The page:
This year on my March 17 birthday (the day of the Celtic green!) I looked out over the expanse of drab lawn uncovered by the recently melted snow and saw that the robins had returned. Spring enfolds very slowly here in central Ontario. The robins touched with red busily foraging and the tiny buds barely visible on the highest branches are the first hopeful signs of renewal and rebirth. Year after year, ravaged by the cold in myriad ways (I don't like winter) it's no wonder that I resonate with Persephone, Queen of the Underworld, and her monumental struggles. In the discovery of Her story and the deep meaning inherent, I found a myth that speaks to my own experiences with hibernation and illness, and my emergence into the light of recovery and transformation.
In Greek mythology, the maiden Persephone, daughter of the harvest Goddess Demeter, is abducted and raped by Hades, the Lord of the Underworld. Facing abuse, adversity, and the bleakness of her new home, she still manages to find her true self and embody the dark and mysterious persona of Hades' new wife and Queen of the Underworld. In the meantime, Demeter searches desperately for her daughter. She neglects to nurture the land in the process, and the earth becomes a wasteland barren of crops or vegetation. Eventually Persephone is rescued by her mother, but because she was tempted by Hades to eat pomegranate seeds, she must return to the Underworld every half-year. Persephone now divides her time between the upper and lower worlds, with an awareness and existence in both the dimensions of the living and the dead. She cannot return to her original innocence, as she has eaten the seeds of death and knowledge and has evolved from Maiden to Queen.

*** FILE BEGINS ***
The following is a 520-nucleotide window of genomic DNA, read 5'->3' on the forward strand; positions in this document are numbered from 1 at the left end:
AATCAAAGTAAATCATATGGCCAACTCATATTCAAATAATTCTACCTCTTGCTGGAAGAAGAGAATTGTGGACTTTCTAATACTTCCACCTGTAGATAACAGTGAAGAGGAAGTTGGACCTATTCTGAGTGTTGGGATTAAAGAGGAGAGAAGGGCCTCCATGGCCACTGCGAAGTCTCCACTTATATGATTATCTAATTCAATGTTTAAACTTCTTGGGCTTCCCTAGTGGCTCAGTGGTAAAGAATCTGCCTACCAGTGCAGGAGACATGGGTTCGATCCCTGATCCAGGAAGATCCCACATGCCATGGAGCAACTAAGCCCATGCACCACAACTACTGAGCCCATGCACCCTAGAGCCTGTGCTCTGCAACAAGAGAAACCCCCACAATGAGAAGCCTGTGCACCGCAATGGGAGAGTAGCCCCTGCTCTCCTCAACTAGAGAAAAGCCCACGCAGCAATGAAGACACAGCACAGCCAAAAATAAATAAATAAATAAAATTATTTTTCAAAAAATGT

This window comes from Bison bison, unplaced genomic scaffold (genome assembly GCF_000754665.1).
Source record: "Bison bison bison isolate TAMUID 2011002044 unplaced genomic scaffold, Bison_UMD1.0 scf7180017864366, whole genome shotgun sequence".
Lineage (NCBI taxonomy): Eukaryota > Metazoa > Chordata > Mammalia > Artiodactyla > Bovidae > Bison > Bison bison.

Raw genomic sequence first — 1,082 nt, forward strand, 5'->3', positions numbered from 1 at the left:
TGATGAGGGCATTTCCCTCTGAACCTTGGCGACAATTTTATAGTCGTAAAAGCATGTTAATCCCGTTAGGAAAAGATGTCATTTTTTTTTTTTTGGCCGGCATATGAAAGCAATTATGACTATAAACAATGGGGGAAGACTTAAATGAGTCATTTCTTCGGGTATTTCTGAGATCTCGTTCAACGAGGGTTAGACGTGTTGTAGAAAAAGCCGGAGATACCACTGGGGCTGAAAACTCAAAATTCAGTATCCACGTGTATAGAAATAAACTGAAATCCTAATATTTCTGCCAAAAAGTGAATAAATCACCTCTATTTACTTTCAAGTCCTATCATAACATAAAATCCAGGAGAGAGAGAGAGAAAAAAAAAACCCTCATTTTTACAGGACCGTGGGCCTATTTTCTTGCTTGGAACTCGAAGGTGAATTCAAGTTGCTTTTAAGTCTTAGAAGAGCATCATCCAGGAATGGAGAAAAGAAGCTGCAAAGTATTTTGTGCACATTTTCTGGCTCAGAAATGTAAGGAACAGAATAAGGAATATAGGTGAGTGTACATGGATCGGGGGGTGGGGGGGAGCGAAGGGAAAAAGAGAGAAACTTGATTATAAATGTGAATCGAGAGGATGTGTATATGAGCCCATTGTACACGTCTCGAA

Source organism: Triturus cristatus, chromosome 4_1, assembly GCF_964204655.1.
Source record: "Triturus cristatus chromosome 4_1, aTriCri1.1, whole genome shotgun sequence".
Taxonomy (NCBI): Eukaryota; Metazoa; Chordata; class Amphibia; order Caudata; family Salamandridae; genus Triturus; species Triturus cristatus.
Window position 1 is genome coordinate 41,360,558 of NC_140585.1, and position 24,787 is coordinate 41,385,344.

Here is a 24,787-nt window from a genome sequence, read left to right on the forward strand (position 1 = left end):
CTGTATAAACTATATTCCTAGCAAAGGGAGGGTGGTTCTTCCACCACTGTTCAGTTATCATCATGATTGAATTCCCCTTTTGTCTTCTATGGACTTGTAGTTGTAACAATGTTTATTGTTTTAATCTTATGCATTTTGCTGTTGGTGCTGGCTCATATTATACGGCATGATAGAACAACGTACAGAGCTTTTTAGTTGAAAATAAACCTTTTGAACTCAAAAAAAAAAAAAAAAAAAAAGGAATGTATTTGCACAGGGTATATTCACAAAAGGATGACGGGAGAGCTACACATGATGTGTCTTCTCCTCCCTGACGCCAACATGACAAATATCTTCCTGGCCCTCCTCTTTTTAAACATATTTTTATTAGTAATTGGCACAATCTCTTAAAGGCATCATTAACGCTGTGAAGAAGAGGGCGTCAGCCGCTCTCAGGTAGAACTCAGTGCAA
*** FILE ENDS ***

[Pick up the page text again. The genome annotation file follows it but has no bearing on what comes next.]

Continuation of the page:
The ancient Greek Demeter-Persephone myth was central to the Eleusinian Mysteries, and represents the dark and the light, two aspects of a single force, two faces and two phases of the same fertility Goddess. The latent power of the Maiden under the surface of the earth causes seeds to germinate, and the quickening power of the Mother above the surface of the earth causes new life to burst forth and blossom. The two fold into each other in the endless cosmic cycle of birth, life, death and rebirth.
As Daughters of the Goddess, we can keep the themes of Persephone's story close to our hearts. She is the "green fuse" in our soul, and represents the regenerative energy and potential for growth and transformation. Looking deep into the language of the myth we can develop the skills to transform ourselves as we adapt to all of our experiences, both light and dark, and move toward wholeness and awareness. Persephone teaches us that at our core we are of the highest ultimate value, and have an intrinsic self-worth. No longer afraid of the shadows in the Underworld, we have embraced the holy darkness, and claiming all parts of our soul, emerge into the light with joy and love both for ourselves and others. It is time to bloom, to ripen, to embrace our full power and celebrate our extraordinary triumph after a long and painful struggle.
For me, Persephone ultimately evokes springtime, sunshine and liberation! She symbolizes the recurring patterns and gravitations within my own self. In Her name I acknowledge the healing of the feminine and honour our transitions, the cosmic dance of all life, and the sacred cycles of the seasons. As surely as spring follows winter, and as the richness of the darkness moves creatively into the light, if we can surrender to our transformation nothing is ever lost.
unfurling first - the buds of willow
the grass - a thick carpet of green
the birds - can't stop their joyful singing
Persephone has returned!